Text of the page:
Cultured hippocampal cells were immunolabeled as previously described (Fendyur et al., 2011). Briefly, samples were fixed by 4% paraformaldehyde (Sigma–Aldrich) in Hank’s Balanced Salt Solution (HBSS, Biological Industries) for 30 min, washed with HBSS before membrane permeabilization with 0.1% TritonX-100 (BDH Chemicals) in HBSS for 30 min. After washes with Tween 0.1% (J.T.Baker) in HBSS, cells were incubated for 1 h in blocking solution [BS, 2% chicken albumin (Sigma–Aldrich) in Tween 0.1%]. Then samples were incubated with primary antibodies in 1% BS, overnight at 4°C: neurons were labeled for neuron-specific intermediate filaments with mouse anti neurofilament antibodies; Glial cells were labeled for glial fibrillary acidic protein (GFAP) with primary anti-GFAP rabbit monoclonal antibodies. The next day the samples were washed repeatedly with 0.1% Tween and incubated with secondary antibodies in 1% BS for 1 h: goat anti-mouse secondary antibodies conjugated to Cy2 (Jackson ImmunoResearch Laboratories, Inc), and goat anti-rabbit secondary antibodies conjugated to Cy3 (Life technology). Cells were counterstained with the nuclear marker DAPI (Sigma–Aldrich) for 1 h, at room temperature. Samples were washed with HBSS, and stored at 4°C in anti-fade n-propyl gallate (Sigma–Aldrich) solution in 50% glycerol till imaging. Confocal imaging of the immunolabeled cultures was done using D-Eclipse C1 imaging system (Nikon) mounted on an Eclipse TE-2000 microscope (Nikon). Images were collected and processed using EZ-C1 software (Nikon). Scanning was done in sequential mode: red was excited with 543 nm He–Ne laser and collected with 605 ± 75 band pass filter; green was excited with 488 nm Argon laser and collected with 515 ± 30 band pass filter; blue excited with 405 nm Diode and collected with 450 ± 35 band pass filter. Images were prepared using the open-source image analysis program ImageJ (NIH, USA) and Photoshop CS6.
Calcium Imaging and Formation of a Connectivity Map
Ten to 14-day-old cultures were incubated for 45 min in a 37°C incubator in a 5 μM fluo-4 (AM; Molecular Probes) dissolved in HBSS. The fluo-4 AM solution was washed away with HBSS and the culture was then incubated in fluo-4 free medium for 15 min. Cells were imaged with a 20 × objective (NA = 0.75) using the confocal microscope system described above. Seconds long stimulation of a single neuron at the center of the field of view was applied with a fire polished patch electrode and the response imaged by the frame-scan modes. The second long stimulation led to a buildup of intracellular calcium levels that could be detected by the low NA objective and the slow laser scan used (3.9 s/frame). Sequential confocal fluo-4 images were used to generate a neuronal connectivity map of a relatively large field of view. Upon cessation of the stimulation the fluorescent signal recovered to control level.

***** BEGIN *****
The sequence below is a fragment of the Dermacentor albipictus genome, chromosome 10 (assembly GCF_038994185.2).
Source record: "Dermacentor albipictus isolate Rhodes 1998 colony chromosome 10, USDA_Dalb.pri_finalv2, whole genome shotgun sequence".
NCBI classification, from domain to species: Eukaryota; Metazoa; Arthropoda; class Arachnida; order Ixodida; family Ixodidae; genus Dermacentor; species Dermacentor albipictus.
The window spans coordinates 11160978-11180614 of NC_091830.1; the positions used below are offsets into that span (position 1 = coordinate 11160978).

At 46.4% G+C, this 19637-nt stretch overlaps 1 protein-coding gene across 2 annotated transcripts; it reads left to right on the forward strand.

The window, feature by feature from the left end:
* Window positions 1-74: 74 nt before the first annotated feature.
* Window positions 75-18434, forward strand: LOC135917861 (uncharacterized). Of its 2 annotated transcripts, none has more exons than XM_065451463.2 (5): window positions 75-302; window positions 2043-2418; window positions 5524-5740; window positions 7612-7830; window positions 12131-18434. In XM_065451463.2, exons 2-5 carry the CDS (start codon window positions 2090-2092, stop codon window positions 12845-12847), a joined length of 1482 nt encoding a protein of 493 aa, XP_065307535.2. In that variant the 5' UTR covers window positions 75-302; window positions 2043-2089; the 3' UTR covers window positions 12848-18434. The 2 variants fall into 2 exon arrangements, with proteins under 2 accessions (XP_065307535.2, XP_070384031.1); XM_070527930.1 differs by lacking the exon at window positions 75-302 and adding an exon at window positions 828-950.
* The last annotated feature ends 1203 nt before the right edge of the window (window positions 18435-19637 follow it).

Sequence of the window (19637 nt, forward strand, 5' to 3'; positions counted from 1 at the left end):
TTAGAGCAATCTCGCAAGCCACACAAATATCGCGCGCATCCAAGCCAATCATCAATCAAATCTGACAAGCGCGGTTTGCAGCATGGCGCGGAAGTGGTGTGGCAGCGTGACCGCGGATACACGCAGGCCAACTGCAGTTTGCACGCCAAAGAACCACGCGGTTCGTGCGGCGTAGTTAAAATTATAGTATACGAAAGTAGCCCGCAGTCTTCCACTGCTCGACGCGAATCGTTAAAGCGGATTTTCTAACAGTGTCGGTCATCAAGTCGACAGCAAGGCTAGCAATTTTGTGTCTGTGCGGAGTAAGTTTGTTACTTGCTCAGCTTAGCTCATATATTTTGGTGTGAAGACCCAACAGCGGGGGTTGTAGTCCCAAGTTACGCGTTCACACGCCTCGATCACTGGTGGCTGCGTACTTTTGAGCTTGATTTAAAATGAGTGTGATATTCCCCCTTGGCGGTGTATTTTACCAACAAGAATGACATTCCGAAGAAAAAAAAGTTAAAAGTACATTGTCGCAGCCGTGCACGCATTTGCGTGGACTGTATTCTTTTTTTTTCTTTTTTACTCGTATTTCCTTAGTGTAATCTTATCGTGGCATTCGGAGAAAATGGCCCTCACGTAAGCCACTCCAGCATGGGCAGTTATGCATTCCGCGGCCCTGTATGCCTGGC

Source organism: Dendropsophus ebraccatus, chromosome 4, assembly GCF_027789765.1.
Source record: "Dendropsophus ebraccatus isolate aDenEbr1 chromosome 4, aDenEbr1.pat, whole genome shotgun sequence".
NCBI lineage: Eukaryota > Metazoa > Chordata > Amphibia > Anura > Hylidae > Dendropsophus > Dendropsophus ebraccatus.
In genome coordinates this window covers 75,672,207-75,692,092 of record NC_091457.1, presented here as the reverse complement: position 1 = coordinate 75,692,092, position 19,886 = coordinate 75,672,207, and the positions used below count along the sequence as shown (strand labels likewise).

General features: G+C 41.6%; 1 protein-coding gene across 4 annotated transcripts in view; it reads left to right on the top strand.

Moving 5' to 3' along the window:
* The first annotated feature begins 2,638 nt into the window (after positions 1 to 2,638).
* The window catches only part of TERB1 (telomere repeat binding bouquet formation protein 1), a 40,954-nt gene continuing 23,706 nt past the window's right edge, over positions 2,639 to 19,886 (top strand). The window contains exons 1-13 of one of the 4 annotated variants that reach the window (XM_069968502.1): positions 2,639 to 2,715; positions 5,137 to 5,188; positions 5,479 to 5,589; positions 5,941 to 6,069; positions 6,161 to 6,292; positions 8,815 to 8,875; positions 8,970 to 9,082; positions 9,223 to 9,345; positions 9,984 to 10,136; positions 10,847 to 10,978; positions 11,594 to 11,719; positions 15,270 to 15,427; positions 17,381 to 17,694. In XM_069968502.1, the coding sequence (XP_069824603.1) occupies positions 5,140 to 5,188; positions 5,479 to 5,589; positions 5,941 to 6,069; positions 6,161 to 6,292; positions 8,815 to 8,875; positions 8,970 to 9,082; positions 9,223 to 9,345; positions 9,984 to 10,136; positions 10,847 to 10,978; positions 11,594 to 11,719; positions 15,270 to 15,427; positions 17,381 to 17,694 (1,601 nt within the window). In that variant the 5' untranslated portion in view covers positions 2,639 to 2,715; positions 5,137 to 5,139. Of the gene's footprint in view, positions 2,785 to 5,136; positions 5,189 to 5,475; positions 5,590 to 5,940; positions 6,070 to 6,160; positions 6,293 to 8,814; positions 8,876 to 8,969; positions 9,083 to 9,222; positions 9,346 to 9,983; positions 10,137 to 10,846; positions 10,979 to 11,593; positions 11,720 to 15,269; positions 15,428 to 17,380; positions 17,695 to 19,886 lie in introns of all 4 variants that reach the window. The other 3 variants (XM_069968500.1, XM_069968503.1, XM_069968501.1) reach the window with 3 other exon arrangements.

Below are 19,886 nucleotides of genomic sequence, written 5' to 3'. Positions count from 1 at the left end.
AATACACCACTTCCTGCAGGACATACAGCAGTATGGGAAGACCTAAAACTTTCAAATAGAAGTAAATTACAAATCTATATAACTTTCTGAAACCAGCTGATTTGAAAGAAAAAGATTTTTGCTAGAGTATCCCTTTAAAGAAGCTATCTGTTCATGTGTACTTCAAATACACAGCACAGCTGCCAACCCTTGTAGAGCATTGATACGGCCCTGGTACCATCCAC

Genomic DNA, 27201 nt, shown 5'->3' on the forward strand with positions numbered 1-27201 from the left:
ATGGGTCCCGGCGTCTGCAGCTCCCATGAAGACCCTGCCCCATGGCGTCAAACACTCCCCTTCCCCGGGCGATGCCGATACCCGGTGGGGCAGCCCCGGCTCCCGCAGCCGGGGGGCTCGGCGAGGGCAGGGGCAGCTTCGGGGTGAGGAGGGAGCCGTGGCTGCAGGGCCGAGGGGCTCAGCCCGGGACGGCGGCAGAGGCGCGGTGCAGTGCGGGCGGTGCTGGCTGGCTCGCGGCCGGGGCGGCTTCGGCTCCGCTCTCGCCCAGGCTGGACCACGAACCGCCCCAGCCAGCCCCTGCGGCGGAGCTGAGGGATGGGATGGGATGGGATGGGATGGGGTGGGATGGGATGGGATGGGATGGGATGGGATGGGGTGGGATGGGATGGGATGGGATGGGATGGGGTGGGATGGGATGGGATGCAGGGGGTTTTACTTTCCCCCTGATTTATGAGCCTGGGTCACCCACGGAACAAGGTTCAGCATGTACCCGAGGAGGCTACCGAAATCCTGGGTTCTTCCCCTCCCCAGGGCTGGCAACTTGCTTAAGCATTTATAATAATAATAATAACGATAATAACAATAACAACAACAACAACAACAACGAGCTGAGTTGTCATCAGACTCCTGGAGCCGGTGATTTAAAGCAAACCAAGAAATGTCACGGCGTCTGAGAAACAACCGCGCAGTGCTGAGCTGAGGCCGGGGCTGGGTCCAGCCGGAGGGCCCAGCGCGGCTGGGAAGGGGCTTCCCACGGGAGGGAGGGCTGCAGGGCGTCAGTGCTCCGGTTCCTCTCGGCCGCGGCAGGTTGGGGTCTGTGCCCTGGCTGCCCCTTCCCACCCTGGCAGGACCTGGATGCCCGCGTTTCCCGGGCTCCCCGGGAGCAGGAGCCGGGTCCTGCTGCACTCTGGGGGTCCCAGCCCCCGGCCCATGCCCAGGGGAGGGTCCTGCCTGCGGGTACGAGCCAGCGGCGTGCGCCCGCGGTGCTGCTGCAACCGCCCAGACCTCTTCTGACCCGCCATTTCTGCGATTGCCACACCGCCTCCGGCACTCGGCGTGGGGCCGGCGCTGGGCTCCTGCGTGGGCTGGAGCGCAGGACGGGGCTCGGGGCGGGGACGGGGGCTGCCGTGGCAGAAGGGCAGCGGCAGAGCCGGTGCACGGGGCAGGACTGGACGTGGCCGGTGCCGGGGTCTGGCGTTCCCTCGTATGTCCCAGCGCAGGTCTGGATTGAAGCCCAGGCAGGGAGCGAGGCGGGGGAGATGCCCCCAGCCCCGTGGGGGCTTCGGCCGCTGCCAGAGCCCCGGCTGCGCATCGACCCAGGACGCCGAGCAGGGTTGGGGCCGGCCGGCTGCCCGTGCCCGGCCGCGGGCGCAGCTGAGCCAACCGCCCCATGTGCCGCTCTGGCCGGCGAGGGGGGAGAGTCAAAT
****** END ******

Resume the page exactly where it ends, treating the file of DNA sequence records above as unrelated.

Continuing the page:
The connectivity map (Figure 7) was generated by subtracting each image from the previous one. Eight consecutive subtracted frames, from the stimulation onset, were then sequentially color coded in accordance to a lookup color table. The total number of cell bodies activated by the stimulation was counted and the largest distance between the stimulated cell and the follower cells within the field of view was measured.
Scanning Electron Microscopy
For SEM analysis cells cultured on the NCD or glass substrate were fixed, dehydrated, within the culturing dish as previously described (Spira et al., 2003). Briefly, hippocampal primary cultured cells were fixed by 3% glutaraldehyde (Electron Microscopy Science) in cacodylate buffer (Agar Scientific, Stansted) at pH7.4. The cells were then washed in cold 0.1 M cacodylate buffer, pH7.4. The cells were post-fixed in 1% osmium tetroxide (Electron Microscopy Science) and 1.5% K3Fe(CN)6 (Sigma–Aldrich). Dehydration was carried out through a series of ethanol solutions and washed two times for 30 min with fresh 100% EtOH before critical point drying with liquid CO2 in a SAMDRI-PVT-3D (Tousimis, USA). Once dry the samples were sputtered with gold in an SPI-ModuleTM Sputter Coater Module (SPI Supplies, USA). Images were taken with an Extra High Resolution Scanning Electron Microscopy MagellanTM 400L using an accelerating voltage of 5 kV.
The averaged density of cells adhering to PDL functionalized control glass or NCD substrates were calculated by averaging the densities (cells number/standard surface area of 607 × 607 μm) obtained from five randomly selected areas on days 3, 7, and 10 in culture (DIV). The data are presented as mean ± standard deviation. t-tests was performed using Excel software.